Building the Skills of Para-Professional Social Workers and Social Welfare Staff on Child and Family Protection

Saravane, Lao PDR 11 April 2019 -Under the framework of the Global Action against Trafficking in Persons and the Smuggling of Migrants ( GLO.ACT), UNICEF recently supported the Ministry of Labour and Social Welfare (MLSW) to organize a training for provincial and district para-professional social workers and social welfare officials from the Attapeu and Saravane provinces. The training focused on a broad range of child protection and assistance issues.

Saravane and Attapeu are located in the southern part of Laos where para-professional social workers and social welfare officials have not received any training on child and families' protection issues. Yet, both provinces are subject to many issues that affect child protection such as irregular migration, violence, trafficking, lack of parental care and the impact of natural and/or manmade disasters. Thus, when incidents such as the sub-dam collapse in Attapeu in July 2018 happen, mobilizing an adequate response proofs difficult, making children much more vulnerable to abuse, exploitation and trafficking. Therefore, it is important to ensure that those working with children are trained on child protection issues to better identify vulnerable children and know how to action appropriate referrals and responses.

The 10-day training covered 10 modules in total with sessions ranging from gaining a better understanding of childhood and families, legal and policy frameworks to understanding child protection and child exploitation issues. As a result of this workshop, participants were able to increase their level of understanding and apply, in practice, the principles of social welfare, legislation relating to child protection and assistance at central and local level.

 "This training provides a good opportunity to exchange views and hear from different officials on issues concerning children in their districts. It provides new knowledge on how to address specific protection issues relating to children affected by the recent floods. It is clear to me that policies will need to be adjusted to make them more suitable to these circumstances," The Head of the Social Welfare Division of the Attapeu Labour and Social Welfare Department said during the training while adding that  he was looking forward to attend further training on case management.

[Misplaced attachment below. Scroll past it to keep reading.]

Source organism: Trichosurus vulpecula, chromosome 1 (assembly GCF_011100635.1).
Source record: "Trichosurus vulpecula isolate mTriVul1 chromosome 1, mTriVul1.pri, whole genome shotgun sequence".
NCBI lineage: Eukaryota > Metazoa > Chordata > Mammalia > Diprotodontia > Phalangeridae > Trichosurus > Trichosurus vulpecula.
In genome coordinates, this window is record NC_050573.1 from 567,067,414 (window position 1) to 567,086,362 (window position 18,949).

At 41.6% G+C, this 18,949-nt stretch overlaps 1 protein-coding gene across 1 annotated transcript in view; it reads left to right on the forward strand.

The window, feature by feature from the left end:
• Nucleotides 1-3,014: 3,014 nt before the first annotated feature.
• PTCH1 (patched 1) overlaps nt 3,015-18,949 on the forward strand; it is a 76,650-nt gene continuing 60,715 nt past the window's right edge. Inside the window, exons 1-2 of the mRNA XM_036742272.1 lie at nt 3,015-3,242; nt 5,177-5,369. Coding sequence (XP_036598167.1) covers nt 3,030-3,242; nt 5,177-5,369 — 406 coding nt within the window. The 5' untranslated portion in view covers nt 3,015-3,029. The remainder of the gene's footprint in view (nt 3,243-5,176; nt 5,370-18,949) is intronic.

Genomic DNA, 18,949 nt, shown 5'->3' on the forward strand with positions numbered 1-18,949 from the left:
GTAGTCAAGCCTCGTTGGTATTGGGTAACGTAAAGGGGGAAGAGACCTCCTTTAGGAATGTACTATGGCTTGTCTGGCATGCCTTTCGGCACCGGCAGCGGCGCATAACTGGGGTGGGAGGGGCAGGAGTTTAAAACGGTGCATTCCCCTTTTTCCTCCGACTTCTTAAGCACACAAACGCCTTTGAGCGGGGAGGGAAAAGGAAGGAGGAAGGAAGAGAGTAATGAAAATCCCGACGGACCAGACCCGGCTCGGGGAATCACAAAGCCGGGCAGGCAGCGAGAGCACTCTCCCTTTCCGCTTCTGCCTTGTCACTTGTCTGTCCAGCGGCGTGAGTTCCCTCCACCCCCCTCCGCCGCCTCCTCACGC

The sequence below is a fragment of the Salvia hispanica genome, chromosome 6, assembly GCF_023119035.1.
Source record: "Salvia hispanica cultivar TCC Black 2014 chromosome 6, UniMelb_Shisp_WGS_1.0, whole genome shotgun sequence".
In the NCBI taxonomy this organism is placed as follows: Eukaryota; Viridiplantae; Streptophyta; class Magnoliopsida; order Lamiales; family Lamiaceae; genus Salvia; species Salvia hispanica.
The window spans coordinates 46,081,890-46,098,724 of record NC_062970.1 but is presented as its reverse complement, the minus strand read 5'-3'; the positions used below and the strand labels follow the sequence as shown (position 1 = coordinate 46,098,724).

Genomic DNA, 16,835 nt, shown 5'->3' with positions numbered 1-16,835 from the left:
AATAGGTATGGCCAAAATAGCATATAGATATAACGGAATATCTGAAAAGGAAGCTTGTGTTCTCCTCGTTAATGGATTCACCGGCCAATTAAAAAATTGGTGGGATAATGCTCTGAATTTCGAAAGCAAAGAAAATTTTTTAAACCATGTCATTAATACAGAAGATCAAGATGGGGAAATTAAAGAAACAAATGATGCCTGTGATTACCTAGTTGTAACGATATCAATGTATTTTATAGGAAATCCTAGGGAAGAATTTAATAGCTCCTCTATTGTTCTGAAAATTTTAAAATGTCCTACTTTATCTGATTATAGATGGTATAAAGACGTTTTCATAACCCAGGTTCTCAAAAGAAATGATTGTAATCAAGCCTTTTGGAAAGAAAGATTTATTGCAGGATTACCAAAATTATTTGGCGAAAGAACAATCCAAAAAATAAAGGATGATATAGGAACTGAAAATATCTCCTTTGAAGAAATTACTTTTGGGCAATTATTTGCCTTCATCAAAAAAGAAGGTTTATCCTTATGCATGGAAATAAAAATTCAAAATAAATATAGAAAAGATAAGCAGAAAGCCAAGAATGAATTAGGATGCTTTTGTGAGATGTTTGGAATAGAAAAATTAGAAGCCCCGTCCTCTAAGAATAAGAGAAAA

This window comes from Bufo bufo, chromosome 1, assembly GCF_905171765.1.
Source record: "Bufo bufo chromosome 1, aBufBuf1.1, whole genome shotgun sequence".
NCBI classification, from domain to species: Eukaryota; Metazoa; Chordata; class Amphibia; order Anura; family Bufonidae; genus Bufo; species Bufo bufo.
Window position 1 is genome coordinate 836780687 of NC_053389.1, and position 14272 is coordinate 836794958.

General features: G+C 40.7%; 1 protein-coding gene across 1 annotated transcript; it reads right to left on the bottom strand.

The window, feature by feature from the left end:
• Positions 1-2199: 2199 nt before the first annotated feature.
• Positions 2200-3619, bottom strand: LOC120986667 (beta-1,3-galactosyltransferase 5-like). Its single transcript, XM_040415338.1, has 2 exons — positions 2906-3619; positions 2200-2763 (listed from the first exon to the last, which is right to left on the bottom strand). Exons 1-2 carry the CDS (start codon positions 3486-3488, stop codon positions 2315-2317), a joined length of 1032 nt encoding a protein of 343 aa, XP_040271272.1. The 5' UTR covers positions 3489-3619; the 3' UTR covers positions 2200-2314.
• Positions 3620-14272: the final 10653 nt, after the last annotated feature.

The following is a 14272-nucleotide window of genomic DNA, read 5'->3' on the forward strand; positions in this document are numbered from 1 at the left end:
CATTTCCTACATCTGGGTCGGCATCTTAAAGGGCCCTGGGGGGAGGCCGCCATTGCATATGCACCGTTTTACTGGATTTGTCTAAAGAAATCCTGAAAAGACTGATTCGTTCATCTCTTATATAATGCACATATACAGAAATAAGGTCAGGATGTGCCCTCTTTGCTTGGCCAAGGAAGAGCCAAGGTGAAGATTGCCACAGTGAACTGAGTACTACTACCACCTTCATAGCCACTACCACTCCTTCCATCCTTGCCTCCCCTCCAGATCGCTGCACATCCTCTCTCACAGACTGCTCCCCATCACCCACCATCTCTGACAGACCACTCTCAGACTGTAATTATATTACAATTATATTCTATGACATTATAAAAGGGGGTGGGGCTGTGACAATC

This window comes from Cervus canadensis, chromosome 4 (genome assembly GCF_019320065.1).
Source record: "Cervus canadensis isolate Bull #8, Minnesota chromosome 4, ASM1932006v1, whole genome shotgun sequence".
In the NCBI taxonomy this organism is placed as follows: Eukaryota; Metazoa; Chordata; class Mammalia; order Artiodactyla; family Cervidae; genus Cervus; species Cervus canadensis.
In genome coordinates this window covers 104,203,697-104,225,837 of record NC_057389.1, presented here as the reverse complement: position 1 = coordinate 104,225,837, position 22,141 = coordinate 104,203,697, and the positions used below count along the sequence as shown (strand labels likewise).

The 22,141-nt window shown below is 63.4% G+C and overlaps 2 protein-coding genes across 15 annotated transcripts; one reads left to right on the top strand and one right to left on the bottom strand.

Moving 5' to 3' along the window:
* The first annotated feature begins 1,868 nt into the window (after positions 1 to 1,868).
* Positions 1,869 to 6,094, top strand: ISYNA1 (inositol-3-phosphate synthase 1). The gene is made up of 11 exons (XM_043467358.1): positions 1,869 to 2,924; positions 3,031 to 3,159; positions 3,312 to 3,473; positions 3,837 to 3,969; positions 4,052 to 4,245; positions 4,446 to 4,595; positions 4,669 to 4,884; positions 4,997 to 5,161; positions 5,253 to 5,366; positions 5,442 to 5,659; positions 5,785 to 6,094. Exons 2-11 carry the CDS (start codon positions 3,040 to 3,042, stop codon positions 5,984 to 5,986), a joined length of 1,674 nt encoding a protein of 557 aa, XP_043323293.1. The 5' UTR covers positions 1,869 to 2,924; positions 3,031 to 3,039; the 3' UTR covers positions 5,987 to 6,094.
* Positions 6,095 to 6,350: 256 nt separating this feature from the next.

Following the training, Ms. Malina Khaiphithoun from the Policy Division of the Saravane Labor and Social Welfare department explained that she had learned a lot about different processes, policies and laws applicable to different situations and cases, such as child sexual exploitation, child trafficking, and children affected by flooding, among others. "It is clear that some of these cases are very sensitive and require that those in charge have the adequate skills to support vulnerable and exploited children."

42 people, including 8 women attended the training conducted mainly by trainers from the Faculty of Social Welfare of the National University of Laos - this is the result of a long-standing cooperation between UNICEF, MLSW and the university. Upon completion of the course, participants' feedback will be incorporated into the training manual and inform further planning and monitoring.

The Global Action to Prevent and Address Trafficking in Persons and the Smuggling of Migrants (GLO.ACT) is a four-year (2015-2019) joint initiative by the European Union (EU) and the United Nations Office on Drugs and Crime (UNODC). The project is being implemented in partnership with the International Organization for Migration (IOM) and the United Nations Children's Fund (UNICEF).

GLO.ACT aims to provide assistance to governmental authorities and civil society organizations across 13 strategically selected countries: Belarus, Brazil, Colombia, Egypt, Kyrgyz Republic, Lao PDR, Mali, Morocco, Nepal, Niger, Pakistan, South Africa, Ukraine.  GLO.ACT works with the 13 countries to plan and implement strategic national counter-trafficking and counter smuggling efforts through a prevention, protection, prosecution, and partnerships approach. It supports the development of more effective responses to trafficking and smuggling, including providing assistance to victims of trafficking and vulnerable migrants through the strengthening of identification, referral, and direct support mechanisms.

For more information, please contact:

Ms. Souphavone Dalavong

Email: sdalavong@unicef.org

www.unodc.org/unodc/en/human-trafficking/glo-act/

Email:  glo.act@un.org

Twitter:  @glo_act